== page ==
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BALLATER ROCK CLIMBS BY JULES LINES
On the national scene, crags around Ballater in Aberdeenshire are low-key, just like the book’s creator, Jules Lines. The Boardman Tasker winning author keeps below the radar and likes it that way. His last book won widespread critical acclaim and, in addition, Jules is one of Britain's most accomplished free solo climbers. Several of my peers list the book, Tears at the Dawn, amongst their favourite climbing narratives of all time. His latest offering, Ballater Rock Climbs, is unique in many ways and, to my mind, is beautifully written and oozes charm. Whether you visit these Scottish crags or not, this privately published guide makes for interesting reading and would make a beautiful gift for the discerning collector. Its design is clean and simple with no fuss; the book is utterly charismatic.
So what sets this book apart? For one, it’s small. Ballater Rock Climbs is, physically, the smallest in-print UK climbing guidebook and without question is pocket-sized. At a weight of just over a hundred grams it’s less than one-tenth the weight of North Wales Bouldering. Whilst handling the book for the first time, I thought of Ed Gridley’s tiny guidebook Rock Climbs in Glen Nevis, published in 2006. However, with eighty-two pages Ballater Rock Climbs is absolutely packed with quality information and fifty topos.
Rainbow coloured route lines give an inclusive feel and a superb cover image of Jules on Smith’s Arête by Cubby Images conjures up the sense of a magical place. With its laminated cover, this paperback feels good in the hand due to its almost rubberised surface. Jules climbed every route besides three projects and wrote every description. The book describes over 400 trad lines plus sixty problems – with eye-catching lines such as, ‘The deep fissure provides an interesting forage into the bowels of the crag’ (The Ginnel, page six).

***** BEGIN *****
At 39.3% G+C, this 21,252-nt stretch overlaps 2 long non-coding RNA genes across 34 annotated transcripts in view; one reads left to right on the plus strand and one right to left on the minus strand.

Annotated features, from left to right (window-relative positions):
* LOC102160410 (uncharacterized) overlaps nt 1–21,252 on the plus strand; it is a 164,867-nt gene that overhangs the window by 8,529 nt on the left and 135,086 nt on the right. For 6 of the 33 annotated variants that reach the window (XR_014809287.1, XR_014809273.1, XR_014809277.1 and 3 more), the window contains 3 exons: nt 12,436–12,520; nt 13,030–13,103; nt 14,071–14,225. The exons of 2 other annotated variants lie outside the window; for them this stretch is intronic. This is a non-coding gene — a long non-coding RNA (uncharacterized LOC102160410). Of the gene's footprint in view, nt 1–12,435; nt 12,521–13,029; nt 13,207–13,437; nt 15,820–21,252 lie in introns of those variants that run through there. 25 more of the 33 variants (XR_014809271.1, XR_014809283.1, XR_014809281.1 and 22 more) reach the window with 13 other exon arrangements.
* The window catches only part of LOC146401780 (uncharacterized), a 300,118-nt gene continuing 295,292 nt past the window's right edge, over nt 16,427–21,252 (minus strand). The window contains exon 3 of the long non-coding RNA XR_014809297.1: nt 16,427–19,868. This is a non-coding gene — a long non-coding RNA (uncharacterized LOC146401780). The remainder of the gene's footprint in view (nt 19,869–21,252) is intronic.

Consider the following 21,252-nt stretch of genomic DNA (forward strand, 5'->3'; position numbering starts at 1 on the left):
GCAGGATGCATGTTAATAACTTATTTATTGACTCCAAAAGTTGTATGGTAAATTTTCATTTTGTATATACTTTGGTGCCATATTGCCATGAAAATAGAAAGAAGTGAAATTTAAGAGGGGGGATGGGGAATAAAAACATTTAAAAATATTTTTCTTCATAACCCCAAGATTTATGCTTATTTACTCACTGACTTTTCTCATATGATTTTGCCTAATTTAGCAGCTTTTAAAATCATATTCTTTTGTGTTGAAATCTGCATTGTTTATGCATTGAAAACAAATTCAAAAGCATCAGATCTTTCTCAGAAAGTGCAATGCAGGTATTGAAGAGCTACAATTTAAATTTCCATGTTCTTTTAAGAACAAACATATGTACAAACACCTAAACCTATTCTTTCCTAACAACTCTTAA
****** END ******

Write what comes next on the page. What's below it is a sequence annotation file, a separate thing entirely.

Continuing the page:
The book covers three beautiful-looking crags situated around the picturesque village of Ballater on the River Dee in Aberdeenshire, halfway between Aviemore and Aberdeen.
Creagan t’ Seabhaig – The Pass
More commonly known as the Pass of Ballater, this generally south-facing, part-quarried granite crag has been the playground of Aberdonians since the 1960s. It is so popular today that some routes are polished! It is a crag of generally short technical climbs, many routes being described by the author as ‘tough at the grade’. With three sectors and a short walk-in this area has climbs for every ability, the central sector can be accessed in just a few minutes via a steep path leading from the car park.
Bellamore Craig – The Hill
Facing east, this low-profile gem sits below Pannanich Hill and enjoys stunning views over the Dee Valley; on a clear day the Cairngorms can be seen to the west. Although a granite crag, the author writes of similarities in feel to a gritstone edge. With many low-grade routes it’s an ideal venue for climbers with modest ability, reaching a height of no more than ten metres. But be warned: ‘the granite here can be quite brutal on the finger tips’.
Vat Burn – The Forest
Hidden in a secluded gorge, fifteen small buttresses sit either side of the truly magical Vat Burn. The area is home to the dreaded Scottish midge in summer, so the author suggests spring and autumn as the best times to climb. It is also home to nesting birds, Bryophytes and other rare plants, so local restrictions might apply.
There have never been more privately published climbing guides in production – perhaps a hangover from COVID-19 or more likely a result of on-demand print being accessible and relatively inexpensive. To share information is, in my mind, a worthwhile endeavour and there has never been such a rich time for low-volume climbing guidebooks. To print just fifty copies of a physical guide is not impractical. Ballater Rock Climbs enjoys a print run of just 300 copies and I suspect this charming book will not be available for very long. It epitomises a well-designed and intelligently thought-out guidebook. To be ultra-critical – and no guidebook is perfect, including my own, Selected Climbs and Bouldering in Wilton Quarries. I would have included a full index of climbs, a few topos are too small for my faltering eyes and the text is tight to the gutter (inner margin of leaves in a bound book), something that could be easily rectified if reprinted. Lastly, I would have liked the route names within descriptions to be italicised.
Regardless, you don’t win a Boardman Tasker award by accident and Ballater Rock Climbs is an absolute triumph! More guides please Jules.
Value for money 10/10
The climbs 10/10
Photography 7/10 (only three action photos)
Information 9/10 (ample for this publication)
Topos 8.5/10 (I struggled with one or two of the smaller topos)
Ease of use 9.5/10
Overall impression 9.9/10
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